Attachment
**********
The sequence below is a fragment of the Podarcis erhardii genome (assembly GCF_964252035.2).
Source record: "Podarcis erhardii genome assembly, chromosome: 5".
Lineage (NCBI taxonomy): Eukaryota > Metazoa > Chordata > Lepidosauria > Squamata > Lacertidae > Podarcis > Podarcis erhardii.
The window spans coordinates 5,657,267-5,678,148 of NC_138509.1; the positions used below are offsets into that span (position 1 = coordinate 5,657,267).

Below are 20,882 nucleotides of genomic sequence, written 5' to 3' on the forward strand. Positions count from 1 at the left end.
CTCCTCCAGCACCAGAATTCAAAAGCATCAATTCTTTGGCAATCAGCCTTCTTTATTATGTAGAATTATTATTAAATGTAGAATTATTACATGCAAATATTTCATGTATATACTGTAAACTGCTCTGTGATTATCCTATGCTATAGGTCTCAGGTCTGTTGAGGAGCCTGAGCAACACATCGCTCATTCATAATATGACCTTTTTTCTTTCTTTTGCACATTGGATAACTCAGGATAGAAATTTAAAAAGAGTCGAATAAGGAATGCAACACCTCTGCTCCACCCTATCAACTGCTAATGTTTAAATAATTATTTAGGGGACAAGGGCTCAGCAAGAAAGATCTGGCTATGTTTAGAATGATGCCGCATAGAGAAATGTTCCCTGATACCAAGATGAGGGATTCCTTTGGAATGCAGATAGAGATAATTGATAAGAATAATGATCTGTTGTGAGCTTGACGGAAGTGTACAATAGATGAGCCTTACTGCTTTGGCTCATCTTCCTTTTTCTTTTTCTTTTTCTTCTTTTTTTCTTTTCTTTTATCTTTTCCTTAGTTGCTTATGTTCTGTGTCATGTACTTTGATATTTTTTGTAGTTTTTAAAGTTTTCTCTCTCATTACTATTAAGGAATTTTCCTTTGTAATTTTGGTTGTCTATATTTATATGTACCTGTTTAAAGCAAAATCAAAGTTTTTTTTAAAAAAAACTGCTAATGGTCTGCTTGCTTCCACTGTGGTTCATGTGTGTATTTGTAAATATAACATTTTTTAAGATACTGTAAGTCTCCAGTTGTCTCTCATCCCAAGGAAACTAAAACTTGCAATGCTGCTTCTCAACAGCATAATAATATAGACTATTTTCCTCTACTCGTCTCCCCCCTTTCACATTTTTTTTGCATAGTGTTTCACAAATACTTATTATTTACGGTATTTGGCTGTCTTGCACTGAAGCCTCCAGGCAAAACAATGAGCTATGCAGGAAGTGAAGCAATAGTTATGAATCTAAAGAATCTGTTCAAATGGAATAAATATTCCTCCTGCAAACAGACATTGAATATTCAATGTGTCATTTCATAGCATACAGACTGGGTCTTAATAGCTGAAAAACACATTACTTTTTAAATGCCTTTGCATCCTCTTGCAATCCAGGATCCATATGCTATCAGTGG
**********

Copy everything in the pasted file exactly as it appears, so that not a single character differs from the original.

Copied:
The sequence below is a fragment of the Podarcis erhardii genome (assembly GCF_964252035.2).
Source record: "Podarcis erhardii genome assembly, chromosome: 5".
Lineage (NCBI taxonomy): Eukaryota > Metazoa > Chordata > Lepidosauria > Squamata > Lacertidae > Podarcis > Podarcis erhardii.
The window spans coordinates 5,657,267-5,678,148 of NC_138509.1; the positions used below are offsets into that span (position 1 = coordinate 5,657,267).

Below are 20,882 nucleotides of genomic sequence, written 5' to 3' on the forward strand. Positions count from 1 at the left end.
CTCCTCCAGCACCAGAATTCAAAAGCATCAATTCTTTGGCAATCAGCCTTCTTTATTATGTAGAATTATTATTAAATGTAGAATTATTACATGCAAATATTTCATGTATATACTGTAAACTGCTCTGTGATTATCCTATGCTATAGGTCTCAGGTCTGTTGAGGAGCCTGAGCAACACATCGCTCATTCATAATATGACCTTTTTTCTTTCTTTTGCACATTGGATAACTCAGGATAGAAATTTAAAAAGAGTCGAATAAGGAATGCAACACCTCTGCTCCACCCTATCAACTGCTAATGTTTAAATAATTATTTAGGGGACAAGGGCTCAGCAAGAAAGATCTGGCTATGTTTAGAATGATGCCGCATAGAGAAATGTTCCCTGATACCAAGATGAGGGATTCCTTTGGAATGCAGATAGAGATAATTGATAAGAATAATGATCTGTTGTGAGCTTGACGGAAGTGTACAATAGATGAGCCTTACTGCTTTGGCTCATCTTCCTTTTTCTTTTTCTTTTTCTTCTTTTTTTCTTTTCTTTTATCTTTTCCTTAGTTGCTTATGTTCTGTGTCATGTACTTTGATATTTTTTGTAGTTTTTAAAGTTTTCTCTCTCATTACTATTAAGGAATTTTCCTTTGTAATTTTGGTTGTCTATATTTATATGTACCTGTTTAAAGCAAAATCAAAGTTTTTTTTAAAAAAAACTGCTAATGGTCTGCTTGCTTCCACTGTGGTTCATGTGTGTATTTGTAAATATAACATTTTTTAAGATACTGTAAGTCTCCAGTTGTCTCTCATCCCAAGGAAACTAAAACTTGCAATGCTGCTTCTCAACAGCATAATAATATAGACTATTTTCCTCTACTCGTCTCCCCCCTTTCACATTTTTTTTGCATAGTGTTTCACAAATACTTATTATTTACGGTATTTGGCTGTCTTGCACTGAAGCCTCCAGGCAAAACAATGAGCTATGCAGGAAGTGAAGCAATAGTTATGAATCTAAAGAATCTGTTCAAATGGAATAAATATTCCTCCTGCAAACAGACATTGAATATTCAATGTGTCATTTCATAGCATACAGACTGGGTCTTAATAGCTGAAAAACACATTACTTTTTAAATGCCTTTGCATCCTCTTGCAATCCAGGATCCATATGCTATCAGTGG